From Library Journal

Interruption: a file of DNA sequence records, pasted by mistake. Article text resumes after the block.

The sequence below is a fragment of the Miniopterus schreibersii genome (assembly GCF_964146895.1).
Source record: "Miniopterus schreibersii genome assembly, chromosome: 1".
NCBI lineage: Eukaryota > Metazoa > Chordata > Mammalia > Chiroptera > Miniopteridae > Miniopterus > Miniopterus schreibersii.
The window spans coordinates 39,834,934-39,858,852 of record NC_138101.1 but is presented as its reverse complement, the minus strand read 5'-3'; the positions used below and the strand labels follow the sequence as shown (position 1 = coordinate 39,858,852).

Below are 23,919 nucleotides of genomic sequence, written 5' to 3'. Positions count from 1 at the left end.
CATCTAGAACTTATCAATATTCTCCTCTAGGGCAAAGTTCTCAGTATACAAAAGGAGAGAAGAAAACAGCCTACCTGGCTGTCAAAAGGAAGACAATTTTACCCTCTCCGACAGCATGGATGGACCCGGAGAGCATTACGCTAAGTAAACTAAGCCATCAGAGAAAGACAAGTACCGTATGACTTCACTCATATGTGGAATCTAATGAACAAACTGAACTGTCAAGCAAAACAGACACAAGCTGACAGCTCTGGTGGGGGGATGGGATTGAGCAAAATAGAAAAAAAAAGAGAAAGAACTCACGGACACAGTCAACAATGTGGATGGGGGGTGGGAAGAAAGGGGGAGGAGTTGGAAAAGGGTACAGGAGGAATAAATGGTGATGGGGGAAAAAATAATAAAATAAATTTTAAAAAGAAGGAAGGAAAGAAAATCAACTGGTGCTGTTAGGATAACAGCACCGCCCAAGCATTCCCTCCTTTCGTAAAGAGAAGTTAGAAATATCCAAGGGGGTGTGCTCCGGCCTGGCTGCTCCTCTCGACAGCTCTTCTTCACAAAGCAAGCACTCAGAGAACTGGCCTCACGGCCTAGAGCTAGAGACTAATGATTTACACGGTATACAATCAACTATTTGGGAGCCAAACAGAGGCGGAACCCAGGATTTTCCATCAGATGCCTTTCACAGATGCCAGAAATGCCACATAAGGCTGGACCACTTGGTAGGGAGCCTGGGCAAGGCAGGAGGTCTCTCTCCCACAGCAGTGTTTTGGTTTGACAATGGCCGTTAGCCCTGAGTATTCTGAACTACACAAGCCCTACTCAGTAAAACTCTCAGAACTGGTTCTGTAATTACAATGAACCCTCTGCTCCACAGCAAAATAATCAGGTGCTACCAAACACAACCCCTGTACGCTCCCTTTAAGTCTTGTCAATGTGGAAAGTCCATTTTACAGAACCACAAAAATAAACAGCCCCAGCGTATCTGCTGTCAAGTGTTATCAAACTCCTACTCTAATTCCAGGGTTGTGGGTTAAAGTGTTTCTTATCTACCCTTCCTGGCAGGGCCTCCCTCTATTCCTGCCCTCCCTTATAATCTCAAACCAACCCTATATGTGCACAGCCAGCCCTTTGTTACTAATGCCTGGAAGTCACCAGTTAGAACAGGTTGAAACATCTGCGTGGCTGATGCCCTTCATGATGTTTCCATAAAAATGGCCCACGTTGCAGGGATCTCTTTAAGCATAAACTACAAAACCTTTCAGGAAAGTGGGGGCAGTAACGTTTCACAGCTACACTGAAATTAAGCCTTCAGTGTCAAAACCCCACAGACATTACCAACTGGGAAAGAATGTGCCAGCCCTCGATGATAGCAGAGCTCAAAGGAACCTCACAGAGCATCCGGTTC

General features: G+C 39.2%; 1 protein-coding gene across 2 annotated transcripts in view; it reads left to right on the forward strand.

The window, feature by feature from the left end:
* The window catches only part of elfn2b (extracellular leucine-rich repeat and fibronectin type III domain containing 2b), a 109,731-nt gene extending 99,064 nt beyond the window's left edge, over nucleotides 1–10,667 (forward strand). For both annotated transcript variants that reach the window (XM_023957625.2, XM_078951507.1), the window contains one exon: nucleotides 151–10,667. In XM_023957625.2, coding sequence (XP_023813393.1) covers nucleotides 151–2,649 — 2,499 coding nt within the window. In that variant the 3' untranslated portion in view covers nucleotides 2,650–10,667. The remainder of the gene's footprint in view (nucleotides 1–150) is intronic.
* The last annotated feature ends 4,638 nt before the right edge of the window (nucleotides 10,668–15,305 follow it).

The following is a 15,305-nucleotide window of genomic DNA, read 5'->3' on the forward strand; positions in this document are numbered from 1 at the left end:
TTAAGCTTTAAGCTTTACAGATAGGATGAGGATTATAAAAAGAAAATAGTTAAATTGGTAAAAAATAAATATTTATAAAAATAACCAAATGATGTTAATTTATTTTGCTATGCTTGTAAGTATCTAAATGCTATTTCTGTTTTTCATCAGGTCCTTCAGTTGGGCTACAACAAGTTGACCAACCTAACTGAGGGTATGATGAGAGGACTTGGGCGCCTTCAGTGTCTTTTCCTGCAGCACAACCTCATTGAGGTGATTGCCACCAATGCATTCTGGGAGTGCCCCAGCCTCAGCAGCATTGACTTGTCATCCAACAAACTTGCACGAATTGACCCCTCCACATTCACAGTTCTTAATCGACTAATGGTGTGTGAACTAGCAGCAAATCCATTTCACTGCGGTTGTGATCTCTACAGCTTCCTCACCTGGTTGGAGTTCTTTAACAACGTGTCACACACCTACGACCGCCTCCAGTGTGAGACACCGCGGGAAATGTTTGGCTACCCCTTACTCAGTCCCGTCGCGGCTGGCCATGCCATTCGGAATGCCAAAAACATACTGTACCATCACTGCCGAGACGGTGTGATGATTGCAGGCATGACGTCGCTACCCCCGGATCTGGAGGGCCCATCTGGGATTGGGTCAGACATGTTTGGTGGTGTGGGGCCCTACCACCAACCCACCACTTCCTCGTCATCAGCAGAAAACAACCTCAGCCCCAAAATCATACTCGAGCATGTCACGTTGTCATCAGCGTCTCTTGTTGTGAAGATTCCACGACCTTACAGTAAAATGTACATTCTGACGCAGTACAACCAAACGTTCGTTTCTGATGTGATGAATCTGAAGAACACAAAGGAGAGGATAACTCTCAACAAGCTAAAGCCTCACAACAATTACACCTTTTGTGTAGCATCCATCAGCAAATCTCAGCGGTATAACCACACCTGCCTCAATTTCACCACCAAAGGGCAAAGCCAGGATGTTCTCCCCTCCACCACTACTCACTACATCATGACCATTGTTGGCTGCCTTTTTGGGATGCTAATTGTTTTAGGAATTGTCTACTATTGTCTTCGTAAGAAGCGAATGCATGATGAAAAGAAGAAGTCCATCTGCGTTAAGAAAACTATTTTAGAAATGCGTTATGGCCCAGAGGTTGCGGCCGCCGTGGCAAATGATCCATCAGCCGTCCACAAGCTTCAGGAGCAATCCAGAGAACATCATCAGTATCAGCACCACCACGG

Austen is occasionally criticized for being unconscious of the social history and politics of her own times. MacDonagh ably demonstrates the contrary; in fact, Austen's writings may themselves be used as historical illustrations for Georgian and Regency England. He discusses religion, economics, education, family life, and county society within the framework of Austen's life and writings as well as contemporary British history and politics. His bibliographical references are especially useful. MacDonagh is a historian, retired from Australian National University in Canberra, and the author of several works on British and Irish history, including the well-received two-volume biography of Daniel O'Connell ( The Hereditary Bondsman , St. Martin's, 1988, and The Emancipist , St. Martin's, 1989); he is also an avowed Austenite, who quotes as readily from Lady Susan as from Mansfield Park . This book should interest both students of English social history and students of Austen.- Mary Margaret Benson, Linfield Coll. Lib., McMinnville, Ore.
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